Check Out Medford’s New Wayfinding Signs!

Check Out Medford’s New Wayfinding Signs!

Last month WalkBoston went on a “field trip” to visit the wayfinding signs we helped the City of Medford design and install this past August. Implemented with funding from a MassDOT Shared Streets and Spaces grant, the signs represent an easy, low-cost measure that makes Medford more accessible and navigable to pedestrians. As Aateka Shashank writes, 

As part of the many ways in which cities can encourage travel by foot or bike, wayfinding signage allows pedestrians to make mental maps and visualize their city by connecting sidewalks and footpaths that lead them to their destinations, rather than by the automobile-oriented street signs.

Following a team lunch, all members of the WalkBoston staff plus Board Member Nina Garfinkle, who designed the signs, followed a route that began in Medford Square.
We then walked to the Footbridge over the Mystic River, crossing it and taking the River Path. This part of the walk was beautifully scenic and peaceful.

We passed the Condon Shell Bandstand with its beautiful mural depicting the Mystic River. (The Mystic River is a modified form of the Algonquin name “MissiTuk,” meaning “great tidal river” in reference to the Mystic’s tidal waters.)

We also encountered this rain garden and sidewalk bump out at the corner of Winthrop and South Street. Rain gardens help mitigate flooding and pollution from stormwater runoff by providing a permeable surface for precipitation to be absorbed and filtered. This one has the additional benefit as a piece of traffic calming infrastructure, as it shortens the crossing distance for pedestrians and forces drivers to slow down while turning the corner. This is the type of improvement you’ll soon see in the City of Boston with the new Environmental Standards for Green Infrastructure!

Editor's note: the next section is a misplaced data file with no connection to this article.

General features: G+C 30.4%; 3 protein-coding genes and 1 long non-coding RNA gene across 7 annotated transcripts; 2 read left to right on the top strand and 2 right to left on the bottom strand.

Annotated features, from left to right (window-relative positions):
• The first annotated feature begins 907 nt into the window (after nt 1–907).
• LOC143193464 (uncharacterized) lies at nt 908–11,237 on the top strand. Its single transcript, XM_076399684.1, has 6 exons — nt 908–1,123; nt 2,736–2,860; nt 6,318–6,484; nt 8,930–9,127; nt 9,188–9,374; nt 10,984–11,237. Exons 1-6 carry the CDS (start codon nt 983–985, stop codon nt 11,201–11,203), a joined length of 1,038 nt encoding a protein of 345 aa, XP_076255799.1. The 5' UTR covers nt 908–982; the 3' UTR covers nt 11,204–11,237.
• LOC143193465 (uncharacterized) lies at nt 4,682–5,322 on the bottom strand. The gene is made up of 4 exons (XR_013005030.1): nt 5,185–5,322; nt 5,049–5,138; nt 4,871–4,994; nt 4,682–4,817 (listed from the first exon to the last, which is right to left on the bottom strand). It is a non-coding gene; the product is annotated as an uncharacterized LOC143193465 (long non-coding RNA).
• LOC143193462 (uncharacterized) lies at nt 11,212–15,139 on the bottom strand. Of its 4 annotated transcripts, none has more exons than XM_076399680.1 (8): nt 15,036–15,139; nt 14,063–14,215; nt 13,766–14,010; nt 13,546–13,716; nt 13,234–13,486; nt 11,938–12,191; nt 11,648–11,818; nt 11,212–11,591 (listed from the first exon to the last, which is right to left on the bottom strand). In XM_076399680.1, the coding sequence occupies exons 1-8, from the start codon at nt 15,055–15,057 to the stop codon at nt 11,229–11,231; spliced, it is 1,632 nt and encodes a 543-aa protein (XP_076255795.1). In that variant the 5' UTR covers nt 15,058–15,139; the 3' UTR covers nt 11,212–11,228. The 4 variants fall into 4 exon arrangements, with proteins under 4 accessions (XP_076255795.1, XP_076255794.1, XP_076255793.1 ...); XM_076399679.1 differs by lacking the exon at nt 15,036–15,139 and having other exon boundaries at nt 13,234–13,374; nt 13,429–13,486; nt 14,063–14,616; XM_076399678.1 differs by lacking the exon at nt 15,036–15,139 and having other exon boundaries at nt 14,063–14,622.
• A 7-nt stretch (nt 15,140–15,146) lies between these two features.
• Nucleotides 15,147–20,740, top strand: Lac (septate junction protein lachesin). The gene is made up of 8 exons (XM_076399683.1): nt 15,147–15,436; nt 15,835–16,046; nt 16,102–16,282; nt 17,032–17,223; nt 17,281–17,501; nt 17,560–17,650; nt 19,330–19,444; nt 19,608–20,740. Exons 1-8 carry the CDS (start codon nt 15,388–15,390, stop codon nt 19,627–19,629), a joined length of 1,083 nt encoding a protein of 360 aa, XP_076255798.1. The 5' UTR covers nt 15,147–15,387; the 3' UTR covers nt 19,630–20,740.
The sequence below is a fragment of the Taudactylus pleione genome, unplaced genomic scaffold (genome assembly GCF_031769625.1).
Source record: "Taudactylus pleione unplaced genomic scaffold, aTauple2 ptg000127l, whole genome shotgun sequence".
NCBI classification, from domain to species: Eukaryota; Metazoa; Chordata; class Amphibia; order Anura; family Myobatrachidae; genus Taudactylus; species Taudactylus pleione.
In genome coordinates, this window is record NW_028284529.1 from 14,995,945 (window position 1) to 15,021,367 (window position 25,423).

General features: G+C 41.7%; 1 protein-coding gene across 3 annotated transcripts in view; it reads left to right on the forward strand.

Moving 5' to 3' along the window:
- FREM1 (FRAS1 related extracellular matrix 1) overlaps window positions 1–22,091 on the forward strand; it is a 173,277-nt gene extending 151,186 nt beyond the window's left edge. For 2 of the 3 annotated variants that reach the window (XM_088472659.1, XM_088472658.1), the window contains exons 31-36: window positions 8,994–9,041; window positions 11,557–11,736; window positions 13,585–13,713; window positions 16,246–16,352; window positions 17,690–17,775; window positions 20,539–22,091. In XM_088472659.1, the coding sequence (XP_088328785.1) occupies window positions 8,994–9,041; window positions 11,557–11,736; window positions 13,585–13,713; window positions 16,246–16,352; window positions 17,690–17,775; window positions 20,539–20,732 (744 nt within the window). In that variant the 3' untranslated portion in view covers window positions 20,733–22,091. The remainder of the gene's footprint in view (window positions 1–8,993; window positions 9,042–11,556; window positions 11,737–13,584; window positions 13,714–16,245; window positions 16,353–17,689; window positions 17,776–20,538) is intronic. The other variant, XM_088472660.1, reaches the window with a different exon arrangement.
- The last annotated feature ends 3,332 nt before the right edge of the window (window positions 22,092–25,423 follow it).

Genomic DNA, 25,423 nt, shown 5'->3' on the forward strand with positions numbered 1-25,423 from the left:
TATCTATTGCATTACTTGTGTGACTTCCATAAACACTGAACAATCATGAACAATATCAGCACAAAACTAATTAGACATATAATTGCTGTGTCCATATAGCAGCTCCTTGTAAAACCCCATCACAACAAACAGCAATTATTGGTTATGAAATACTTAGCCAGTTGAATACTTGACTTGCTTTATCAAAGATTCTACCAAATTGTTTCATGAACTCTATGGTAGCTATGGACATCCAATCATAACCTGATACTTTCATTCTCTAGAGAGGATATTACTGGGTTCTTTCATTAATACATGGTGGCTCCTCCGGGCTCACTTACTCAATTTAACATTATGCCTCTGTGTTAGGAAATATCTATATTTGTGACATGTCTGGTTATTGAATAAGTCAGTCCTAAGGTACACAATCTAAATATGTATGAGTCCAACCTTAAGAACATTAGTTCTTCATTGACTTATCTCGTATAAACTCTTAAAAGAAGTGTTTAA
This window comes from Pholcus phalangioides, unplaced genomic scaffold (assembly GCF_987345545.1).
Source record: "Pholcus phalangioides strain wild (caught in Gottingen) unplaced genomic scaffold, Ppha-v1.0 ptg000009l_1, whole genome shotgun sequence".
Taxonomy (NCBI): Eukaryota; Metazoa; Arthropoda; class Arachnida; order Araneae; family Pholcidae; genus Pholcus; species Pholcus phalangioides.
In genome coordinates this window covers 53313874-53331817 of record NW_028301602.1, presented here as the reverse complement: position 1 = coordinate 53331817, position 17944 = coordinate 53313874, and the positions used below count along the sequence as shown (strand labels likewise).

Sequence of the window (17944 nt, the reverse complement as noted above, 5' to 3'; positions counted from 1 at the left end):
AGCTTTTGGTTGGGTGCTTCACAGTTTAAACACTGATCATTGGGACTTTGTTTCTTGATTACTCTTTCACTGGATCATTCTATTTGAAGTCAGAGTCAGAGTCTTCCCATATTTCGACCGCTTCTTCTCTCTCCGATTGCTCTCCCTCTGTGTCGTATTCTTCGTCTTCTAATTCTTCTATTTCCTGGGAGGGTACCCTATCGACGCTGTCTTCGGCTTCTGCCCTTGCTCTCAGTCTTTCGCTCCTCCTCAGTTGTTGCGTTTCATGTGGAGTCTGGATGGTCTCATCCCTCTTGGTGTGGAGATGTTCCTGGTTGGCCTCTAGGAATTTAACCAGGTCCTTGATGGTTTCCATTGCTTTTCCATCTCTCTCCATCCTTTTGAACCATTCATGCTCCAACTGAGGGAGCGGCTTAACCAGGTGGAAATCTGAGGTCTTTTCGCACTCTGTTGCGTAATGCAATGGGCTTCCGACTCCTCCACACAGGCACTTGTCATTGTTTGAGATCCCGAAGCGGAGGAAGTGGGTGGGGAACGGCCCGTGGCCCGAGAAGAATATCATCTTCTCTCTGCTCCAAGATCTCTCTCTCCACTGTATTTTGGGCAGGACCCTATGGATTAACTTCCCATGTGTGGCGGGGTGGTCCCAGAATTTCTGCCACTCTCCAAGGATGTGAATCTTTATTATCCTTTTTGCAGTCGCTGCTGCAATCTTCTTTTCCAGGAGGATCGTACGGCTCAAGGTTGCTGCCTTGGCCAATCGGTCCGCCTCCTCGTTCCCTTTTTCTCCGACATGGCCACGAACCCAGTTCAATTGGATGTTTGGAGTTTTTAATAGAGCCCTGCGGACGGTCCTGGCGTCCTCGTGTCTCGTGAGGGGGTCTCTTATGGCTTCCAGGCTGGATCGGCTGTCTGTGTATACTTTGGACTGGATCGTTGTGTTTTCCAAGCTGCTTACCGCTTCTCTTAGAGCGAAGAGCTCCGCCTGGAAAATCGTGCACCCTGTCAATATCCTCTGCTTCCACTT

WalkBoston eventually reached a Medford landmark on South Street: “Grandfather’s House,” the one depicted in the famous poem “Over the River and Through the Woods” by Lydia Maria Child.

We saw lovely gardens and wildflowers along the way.
WalkBoston also took some time to visit and reflect on the Royall House and Slave Quarters Museum which preserves a 17th century mansion, slave quarters, and the remnants of a 500-acre estate that had been home to the Royall family, “the largest slaveholding family in Massachusetts, and to the more than 60 Africans they’d enslaved. It’s thought to be the only surviving freestanding slave quarters in the northern United States.” Read more about the site here.
WalkBoston ended our field trip at Medford City Hall, where we greeted the Office of Planning, Development, & Sustainability that had approached us in making the wayfinding signs a reality. If you come across the signs in Medford, be sure to scan the QR codes to learn more and submit feedback. WalkBoston was grateful for the opportunity to explore Medford on foot and experience its natural beauty, charming streets and rich history.


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